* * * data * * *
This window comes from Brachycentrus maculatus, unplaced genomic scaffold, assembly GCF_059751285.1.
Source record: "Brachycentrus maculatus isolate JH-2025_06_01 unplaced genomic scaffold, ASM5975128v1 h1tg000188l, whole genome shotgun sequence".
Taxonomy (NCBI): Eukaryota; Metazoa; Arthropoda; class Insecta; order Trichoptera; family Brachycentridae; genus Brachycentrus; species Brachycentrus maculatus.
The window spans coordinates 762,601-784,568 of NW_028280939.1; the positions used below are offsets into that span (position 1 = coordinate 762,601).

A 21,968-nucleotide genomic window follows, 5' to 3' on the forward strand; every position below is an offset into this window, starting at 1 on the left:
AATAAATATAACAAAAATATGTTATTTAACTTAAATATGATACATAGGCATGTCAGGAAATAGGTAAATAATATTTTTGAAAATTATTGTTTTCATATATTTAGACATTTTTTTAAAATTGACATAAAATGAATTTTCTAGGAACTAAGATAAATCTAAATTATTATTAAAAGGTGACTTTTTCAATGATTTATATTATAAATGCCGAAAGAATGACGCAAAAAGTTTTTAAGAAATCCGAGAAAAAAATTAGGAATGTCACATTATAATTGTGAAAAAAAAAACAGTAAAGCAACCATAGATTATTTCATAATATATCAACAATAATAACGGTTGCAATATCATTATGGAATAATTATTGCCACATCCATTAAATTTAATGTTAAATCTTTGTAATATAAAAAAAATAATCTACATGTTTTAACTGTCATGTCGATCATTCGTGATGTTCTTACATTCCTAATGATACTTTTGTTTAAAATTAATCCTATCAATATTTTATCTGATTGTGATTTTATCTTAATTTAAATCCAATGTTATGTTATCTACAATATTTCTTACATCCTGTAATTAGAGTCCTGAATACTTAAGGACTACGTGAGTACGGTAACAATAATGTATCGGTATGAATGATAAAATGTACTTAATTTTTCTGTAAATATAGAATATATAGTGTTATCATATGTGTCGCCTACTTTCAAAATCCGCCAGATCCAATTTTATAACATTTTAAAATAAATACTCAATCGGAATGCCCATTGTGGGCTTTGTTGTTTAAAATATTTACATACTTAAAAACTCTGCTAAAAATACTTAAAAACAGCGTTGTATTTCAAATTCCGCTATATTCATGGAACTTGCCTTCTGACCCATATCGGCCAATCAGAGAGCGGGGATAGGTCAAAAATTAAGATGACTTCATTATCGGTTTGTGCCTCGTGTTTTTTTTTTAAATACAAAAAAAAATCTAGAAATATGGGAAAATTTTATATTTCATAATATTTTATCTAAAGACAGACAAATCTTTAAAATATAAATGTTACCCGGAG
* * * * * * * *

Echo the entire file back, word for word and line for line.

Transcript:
This window comes from Brachycentrus maculatus, unplaced genomic scaffold, assembly GCF_059751285.1.
Source record: "Brachycentrus maculatus isolate JH-2025_06_01 unplaced genomic scaffold, ASM5975128v1 h1tg000188l, whole genome shotgun sequence".
Taxonomy (NCBI): Eukaryota; Metazoa; Arthropoda; class Insecta; order Trichoptera; family Brachycentridae; genus Brachycentrus; species Brachycentrus maculatus.
The window spans coordinates 762,601-784,568 of NW_028280939.1; the positions used below are offsets into that span (position 1 = coordinate 762,601).

A 21,968-nucleotide genomic window follows, 5' to 3' on the forward strand; every position below is an offset into this window, starting at 1 on the left:
AATAAATATAACAAAAATATGTTATTTAACTTAAATATGATACATAGGCATGTCAGGAAATAGGTAAATAATATTTTTGAAAATTATTGTTTTCATATATTTAGACATTTTTTTAAAATTGACATAAAATGAATTTTCTAGGAACTAAGATAAATCTAAATTATTATTAAAAGGTGACTTTTTCAATGATTTATATTATAAATGCCGAAAGAATGACGCAAAAAGTTTTTAAGAAATCCGAGAAAAAAATTAGGAATGTCACATTATAATTGTGAAAAAAAAAACAGTAAAGCAACCATAGATTATTTCATAATATATCAACAATAATAACGGTTGCAATATCATTATGGAATAATTATTGCCACATCCATTAAATTTAATGTTAAATCTTTGTAATATAAAAAAAATAATCTACATGTTTTAACTGTCATGTCGATCATTCGTGATGTTCTTACATTCCTAATGATACTTTTGTTTAAAATTAATCCTATCAATATTTTATCTGATTGTGATTTTATCTTAATTTAAATCCAATGTTATGTTATCTACAATATTTCTTACATCCTGTAATTAGAGTCCTGAATACTTAAGGACTACGTGAGTACGGTAACAATAATGTATCGGTATGAATGATAAAATGTACTTAATTTTTCTGTAAATATAGAATATATAGTGTTATCATATGTGTCGCCTACTTTCAAAATCCGCCAGATCCAATTTTATAACATTTTAAAATAAATACTCAATCGGAATGCCCATTGTGGGCTTTGTTGTTTAAAATATTTACATACTTAAAAACTCTGCTAAAAATACTTAAAAACAGCGTTGTATTTCAAATTCCGCTATATTCATGGAACTTGCCTTCTGACCCATATCGGCCAATCAGAGAGCGGGGATAGGTCAAAAATTAAGATGACTTCATTATCGGTTTGTGCCTCGTGTTTTTTTTTTAAATACAAAAAAAAATCTAGAAATATGGGAAAATTTTATATTTCATAATATTTTATCTAAAGACAGACAAATCTTTAAAATATAAATGTTACCCGGAG